On June 20, 2014, the U.S. Department of Labor (DOL) issued a press release announcing a proposed rule extending the protections of the Family and Medical Leave Act (FMLA) to all eligible employees in legal same-sex marriages regardless of where they live. The DOL is proposing this rule in light of the June 2013 United States v. Windsor decision, in which the Supreme Court of the United States struck down section 3 of the Defense of Marriage Act (DOMA), which limits the definition of “marriage” to opposite-sex unions and “spouse” to individuals of the opposite sex who are married for purposes of over 1,100 federal laws and regulations. The Supreme Court’s decision in Windsor left intact section 2 of DOMA, which expressly permits states to refuse to recognize same-sex marriages performed in other states.
Ogletree Deakins • March 31, 2014
The vacation request of an employee suffering from depression and anxiety did not qualify as a request for leave under the Family and Medical Leave Act (FMLA), said the 11th U.S. Circuit Court of Appeals. While the request might prove medically beneficial, it did not qualify for FMLA protection, as it did not include any period of actual incapacity. Hurley v. Kent of Naples, Inc., 11th Cir., No. 13-10298, March 20, 2014.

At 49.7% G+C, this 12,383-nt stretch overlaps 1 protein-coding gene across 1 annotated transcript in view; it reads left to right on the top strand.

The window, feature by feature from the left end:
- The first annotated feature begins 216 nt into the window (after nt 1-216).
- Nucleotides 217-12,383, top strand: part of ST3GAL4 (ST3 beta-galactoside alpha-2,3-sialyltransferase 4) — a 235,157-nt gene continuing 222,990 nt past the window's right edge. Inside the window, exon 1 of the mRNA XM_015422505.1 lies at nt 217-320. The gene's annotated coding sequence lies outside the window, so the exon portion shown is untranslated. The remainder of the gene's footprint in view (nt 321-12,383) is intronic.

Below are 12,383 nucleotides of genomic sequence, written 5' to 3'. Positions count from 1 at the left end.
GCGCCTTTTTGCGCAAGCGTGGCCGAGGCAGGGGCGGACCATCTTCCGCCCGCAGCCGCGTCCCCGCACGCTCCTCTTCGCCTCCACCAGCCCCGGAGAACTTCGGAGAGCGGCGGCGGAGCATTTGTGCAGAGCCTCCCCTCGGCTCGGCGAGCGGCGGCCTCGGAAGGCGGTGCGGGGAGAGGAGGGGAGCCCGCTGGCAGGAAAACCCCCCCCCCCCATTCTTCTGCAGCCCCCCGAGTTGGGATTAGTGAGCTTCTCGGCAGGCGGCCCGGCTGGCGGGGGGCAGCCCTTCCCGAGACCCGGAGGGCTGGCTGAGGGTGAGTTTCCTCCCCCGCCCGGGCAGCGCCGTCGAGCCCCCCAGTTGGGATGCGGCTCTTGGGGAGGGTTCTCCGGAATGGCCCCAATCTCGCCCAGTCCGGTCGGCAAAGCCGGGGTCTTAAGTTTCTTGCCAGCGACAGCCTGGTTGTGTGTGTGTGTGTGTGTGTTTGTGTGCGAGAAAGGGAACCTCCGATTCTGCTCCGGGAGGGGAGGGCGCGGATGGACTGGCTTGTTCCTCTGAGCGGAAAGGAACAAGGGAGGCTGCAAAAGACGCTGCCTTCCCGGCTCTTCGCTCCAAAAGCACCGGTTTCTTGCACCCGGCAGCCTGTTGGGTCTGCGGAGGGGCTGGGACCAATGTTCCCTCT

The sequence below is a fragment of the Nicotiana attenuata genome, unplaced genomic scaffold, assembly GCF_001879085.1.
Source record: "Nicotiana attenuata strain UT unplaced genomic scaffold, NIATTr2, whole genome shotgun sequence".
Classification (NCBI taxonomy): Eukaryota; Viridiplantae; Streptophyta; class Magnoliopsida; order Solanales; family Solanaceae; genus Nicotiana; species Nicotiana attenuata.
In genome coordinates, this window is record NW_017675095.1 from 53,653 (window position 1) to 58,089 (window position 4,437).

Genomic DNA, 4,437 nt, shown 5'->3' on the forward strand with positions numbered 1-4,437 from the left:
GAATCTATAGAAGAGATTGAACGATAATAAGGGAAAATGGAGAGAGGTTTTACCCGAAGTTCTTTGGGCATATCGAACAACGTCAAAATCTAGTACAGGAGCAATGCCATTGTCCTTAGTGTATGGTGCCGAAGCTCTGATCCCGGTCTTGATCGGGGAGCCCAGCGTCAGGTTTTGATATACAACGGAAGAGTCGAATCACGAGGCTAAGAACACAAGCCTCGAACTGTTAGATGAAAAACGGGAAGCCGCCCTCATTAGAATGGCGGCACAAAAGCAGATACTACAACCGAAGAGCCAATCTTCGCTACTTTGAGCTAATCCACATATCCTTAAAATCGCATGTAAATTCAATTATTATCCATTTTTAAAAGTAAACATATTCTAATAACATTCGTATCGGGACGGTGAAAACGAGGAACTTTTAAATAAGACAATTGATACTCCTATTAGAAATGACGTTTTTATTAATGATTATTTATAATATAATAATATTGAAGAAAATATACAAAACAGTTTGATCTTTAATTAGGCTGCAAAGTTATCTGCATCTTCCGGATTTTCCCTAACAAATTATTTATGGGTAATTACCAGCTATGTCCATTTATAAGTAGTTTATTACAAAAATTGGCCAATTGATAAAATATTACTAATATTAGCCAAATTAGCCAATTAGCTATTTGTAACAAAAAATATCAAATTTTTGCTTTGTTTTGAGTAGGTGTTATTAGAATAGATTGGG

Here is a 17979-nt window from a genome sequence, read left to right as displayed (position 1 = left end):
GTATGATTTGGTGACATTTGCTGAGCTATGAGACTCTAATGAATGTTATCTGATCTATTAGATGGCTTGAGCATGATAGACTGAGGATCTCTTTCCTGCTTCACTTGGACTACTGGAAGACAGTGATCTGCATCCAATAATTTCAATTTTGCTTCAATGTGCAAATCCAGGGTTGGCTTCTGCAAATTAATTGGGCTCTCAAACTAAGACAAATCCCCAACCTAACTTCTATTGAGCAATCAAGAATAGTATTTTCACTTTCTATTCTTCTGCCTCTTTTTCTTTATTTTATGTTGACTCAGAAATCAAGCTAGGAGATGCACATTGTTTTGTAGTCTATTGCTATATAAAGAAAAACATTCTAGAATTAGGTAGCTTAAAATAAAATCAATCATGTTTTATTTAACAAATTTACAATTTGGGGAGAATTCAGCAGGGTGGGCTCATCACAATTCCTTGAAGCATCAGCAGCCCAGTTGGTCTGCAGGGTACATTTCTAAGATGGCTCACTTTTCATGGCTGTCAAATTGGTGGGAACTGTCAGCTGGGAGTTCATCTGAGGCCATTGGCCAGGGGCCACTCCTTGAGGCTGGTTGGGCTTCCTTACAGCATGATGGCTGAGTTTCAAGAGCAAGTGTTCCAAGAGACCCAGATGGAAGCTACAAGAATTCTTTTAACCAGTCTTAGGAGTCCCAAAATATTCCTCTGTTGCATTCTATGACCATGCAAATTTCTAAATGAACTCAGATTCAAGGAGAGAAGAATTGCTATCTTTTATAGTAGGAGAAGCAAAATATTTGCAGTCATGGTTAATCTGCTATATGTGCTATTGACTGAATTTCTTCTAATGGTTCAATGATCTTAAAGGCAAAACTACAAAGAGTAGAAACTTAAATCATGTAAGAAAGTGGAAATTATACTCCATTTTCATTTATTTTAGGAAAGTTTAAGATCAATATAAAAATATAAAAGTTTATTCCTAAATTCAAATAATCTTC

Franczek Radelet P.C • March 25, 2014
Did you ever have an employee tell you that he has medical condition "x," which will require time off at some point in the future? Normally, you tactfully tell him to come back when he actually needs time off, correct?
Brody and Associates, LLC • March 20, 2014
Most human resources personnel know that under the Family Medical Leave Act, covered employers must give eligible employees twelve workweeks off in a twelve-month period “to care for” a spouse, child, or parent with a serious health condition. However, what happens when caring for a terminally ill parent, physically and psychologically, brings the employee to Vegas for vacation? Recently, the Seventh Circuit Court held this constitutes “caring for” the family member and is a proper use of the leave.